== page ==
[SciPy-User] Orthogonal polynomials on the unit circle

josef.pktd@gmai... josef.pktd@gmai...
Sat Oct 27 10:34:26 CDT 2012

On Sat, Oct 27, 2012 at 10:35 AM, Charles R Harris
<charlesr.harris@gmail.com> wrote:
> On Fri, Oct 26, 2012 at 7:40 PM, <josef.pktd@gmail.com> wrote:
>> http://en.wikipedia.org/wiki/Orthogonal_polynomials_on_the_unit_circle
>> with link to handbook
>> application: goodness of fit for circular data
>> http://onlinelibrary.wiley.com/doi/10.1111/j.1467-842X.2009.00558.x/abstract
>> Are those available anywhere in python land?
> Well, we have the trivial case: ϕ_n⁡(z)=z^n for the uniform measure. That
> reduces to the usual exp(2*pi*i*\theta) in angular coordinates when the
> weight is normalized. But I think you want more ;-)  I don't know of any
> collection of such functions for python.

I need to see if I can use this. In general, I would like other weight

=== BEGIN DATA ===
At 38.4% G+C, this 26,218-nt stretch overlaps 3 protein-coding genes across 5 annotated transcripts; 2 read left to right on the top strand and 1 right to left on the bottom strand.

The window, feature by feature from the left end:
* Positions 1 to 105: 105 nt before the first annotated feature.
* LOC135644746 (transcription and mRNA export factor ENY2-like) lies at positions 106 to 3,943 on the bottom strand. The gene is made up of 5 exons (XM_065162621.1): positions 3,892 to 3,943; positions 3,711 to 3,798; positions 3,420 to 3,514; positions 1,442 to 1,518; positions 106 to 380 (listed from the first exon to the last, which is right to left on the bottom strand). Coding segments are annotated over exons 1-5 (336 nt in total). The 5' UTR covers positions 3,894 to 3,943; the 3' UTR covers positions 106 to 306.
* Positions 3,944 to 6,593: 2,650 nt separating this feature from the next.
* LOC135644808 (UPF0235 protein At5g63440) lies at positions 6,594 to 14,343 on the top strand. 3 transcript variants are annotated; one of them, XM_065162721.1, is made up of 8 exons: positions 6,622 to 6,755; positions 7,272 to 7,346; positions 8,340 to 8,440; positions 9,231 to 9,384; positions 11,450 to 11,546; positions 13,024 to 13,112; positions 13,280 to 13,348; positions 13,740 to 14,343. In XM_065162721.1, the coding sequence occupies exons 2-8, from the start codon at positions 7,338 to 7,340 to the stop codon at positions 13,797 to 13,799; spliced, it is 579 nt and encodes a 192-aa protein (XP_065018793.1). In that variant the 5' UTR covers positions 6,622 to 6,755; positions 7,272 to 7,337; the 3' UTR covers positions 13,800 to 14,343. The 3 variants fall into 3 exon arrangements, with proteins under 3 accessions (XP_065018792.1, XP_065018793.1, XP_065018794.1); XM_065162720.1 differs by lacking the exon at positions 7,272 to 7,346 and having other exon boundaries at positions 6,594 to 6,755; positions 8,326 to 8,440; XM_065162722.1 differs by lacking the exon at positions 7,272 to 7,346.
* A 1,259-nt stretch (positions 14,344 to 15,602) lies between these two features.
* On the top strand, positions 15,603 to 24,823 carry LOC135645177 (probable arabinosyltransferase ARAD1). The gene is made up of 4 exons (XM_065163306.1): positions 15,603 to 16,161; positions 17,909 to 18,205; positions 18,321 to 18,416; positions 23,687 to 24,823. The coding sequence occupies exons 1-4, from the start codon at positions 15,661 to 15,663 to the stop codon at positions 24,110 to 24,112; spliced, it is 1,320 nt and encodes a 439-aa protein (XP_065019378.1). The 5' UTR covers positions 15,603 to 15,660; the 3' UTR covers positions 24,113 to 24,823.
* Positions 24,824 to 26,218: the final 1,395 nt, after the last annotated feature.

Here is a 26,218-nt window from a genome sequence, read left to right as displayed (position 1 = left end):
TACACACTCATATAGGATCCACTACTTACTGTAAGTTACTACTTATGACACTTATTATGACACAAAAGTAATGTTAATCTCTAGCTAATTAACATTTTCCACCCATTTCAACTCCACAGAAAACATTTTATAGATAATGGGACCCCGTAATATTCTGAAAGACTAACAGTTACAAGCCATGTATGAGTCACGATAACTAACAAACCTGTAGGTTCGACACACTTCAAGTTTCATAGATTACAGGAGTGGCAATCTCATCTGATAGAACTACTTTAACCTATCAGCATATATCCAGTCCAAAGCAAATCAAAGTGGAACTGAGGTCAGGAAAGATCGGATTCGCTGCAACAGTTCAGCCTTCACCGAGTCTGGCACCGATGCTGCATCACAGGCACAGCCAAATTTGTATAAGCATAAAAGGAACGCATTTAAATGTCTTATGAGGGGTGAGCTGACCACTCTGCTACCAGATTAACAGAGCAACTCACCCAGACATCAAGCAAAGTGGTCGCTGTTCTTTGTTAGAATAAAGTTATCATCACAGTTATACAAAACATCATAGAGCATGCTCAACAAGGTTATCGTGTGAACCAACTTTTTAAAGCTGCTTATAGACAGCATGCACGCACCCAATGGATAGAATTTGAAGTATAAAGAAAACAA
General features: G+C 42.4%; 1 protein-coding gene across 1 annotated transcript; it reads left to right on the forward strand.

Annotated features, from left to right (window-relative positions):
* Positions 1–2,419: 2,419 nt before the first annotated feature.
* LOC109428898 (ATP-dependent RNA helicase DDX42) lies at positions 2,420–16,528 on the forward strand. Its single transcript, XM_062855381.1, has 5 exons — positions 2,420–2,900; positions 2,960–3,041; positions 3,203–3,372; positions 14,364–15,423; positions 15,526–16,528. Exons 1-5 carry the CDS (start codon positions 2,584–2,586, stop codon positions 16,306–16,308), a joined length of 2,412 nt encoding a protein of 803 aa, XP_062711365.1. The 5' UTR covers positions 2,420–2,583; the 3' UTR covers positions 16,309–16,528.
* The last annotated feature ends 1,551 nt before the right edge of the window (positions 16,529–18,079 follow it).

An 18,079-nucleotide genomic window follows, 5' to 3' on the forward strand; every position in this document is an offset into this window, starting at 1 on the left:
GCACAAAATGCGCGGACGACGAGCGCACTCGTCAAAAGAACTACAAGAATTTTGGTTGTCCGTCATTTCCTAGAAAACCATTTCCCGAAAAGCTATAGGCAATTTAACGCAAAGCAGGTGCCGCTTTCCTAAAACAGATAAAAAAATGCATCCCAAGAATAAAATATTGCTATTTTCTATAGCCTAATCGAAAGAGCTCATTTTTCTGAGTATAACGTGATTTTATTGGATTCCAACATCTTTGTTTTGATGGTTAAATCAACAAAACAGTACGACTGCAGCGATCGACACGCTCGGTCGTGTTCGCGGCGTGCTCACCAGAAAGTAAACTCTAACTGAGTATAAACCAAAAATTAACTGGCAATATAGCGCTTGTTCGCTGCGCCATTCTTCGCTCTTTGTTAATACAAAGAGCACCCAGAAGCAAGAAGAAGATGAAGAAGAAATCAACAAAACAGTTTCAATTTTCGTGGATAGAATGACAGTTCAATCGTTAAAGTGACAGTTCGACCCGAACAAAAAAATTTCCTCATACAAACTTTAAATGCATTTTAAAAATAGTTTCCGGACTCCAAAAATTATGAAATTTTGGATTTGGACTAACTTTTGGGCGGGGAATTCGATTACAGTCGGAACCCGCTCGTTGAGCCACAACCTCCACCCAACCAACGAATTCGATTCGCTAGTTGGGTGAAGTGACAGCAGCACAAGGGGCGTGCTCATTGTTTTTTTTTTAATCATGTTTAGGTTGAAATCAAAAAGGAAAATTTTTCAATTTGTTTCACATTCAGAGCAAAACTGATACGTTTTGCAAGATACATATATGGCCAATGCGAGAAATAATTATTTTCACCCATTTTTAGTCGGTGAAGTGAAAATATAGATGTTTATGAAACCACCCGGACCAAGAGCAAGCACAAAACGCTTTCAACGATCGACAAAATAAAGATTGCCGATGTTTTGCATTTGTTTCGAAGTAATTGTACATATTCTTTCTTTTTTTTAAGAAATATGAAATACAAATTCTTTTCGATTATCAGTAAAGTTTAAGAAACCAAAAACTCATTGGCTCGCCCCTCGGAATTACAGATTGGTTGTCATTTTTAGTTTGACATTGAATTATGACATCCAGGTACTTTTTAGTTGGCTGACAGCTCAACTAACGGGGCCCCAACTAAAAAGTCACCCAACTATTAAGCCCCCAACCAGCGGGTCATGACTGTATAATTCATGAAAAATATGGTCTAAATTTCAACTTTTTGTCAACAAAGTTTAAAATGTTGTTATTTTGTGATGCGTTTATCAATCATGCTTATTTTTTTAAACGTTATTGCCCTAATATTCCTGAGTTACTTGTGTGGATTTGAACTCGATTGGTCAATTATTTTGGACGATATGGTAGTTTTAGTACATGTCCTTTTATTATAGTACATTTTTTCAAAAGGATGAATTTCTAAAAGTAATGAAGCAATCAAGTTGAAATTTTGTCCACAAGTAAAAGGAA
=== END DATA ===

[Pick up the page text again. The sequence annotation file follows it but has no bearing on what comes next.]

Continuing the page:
(Von Mises distribution in the density estimation example (?), like
hermite polynomials for the normal distribution).

I don't know much about the math of circular statistics and functions,
I just want to estimate distribution densities on a circle, and I
discovered that periodic or circular polynomials would be useful for
estimating seasonal/periodic effects. (the clock as a circle)
The ends don't match up with chebychev

>> What's the difference between orthogonal polynomials on the unit
>> circle and periodic polynomials like Fourier series?
> It looks to be the weight. Also, the usual Fourier series include terms in
> 1/z which allows for real functions. I suspect there is some finagling that
> can be done to make things go back and forth, but I am unfamiliar with the
> topic. Hmm, Laurent polynomials on the unit circle might be more what you
> are looking for, see the reference at http://dlmf.nist.gov/18.33 .

Might we worth looking into, but this "finagling" usually turns out to
be very time consuming for me, where I don't have the background and
no pre-made recipes.

(Might be just finding the right coordinate system, or it might mean I
would have to look into complex random variables.)

Thank you,


> Chuck
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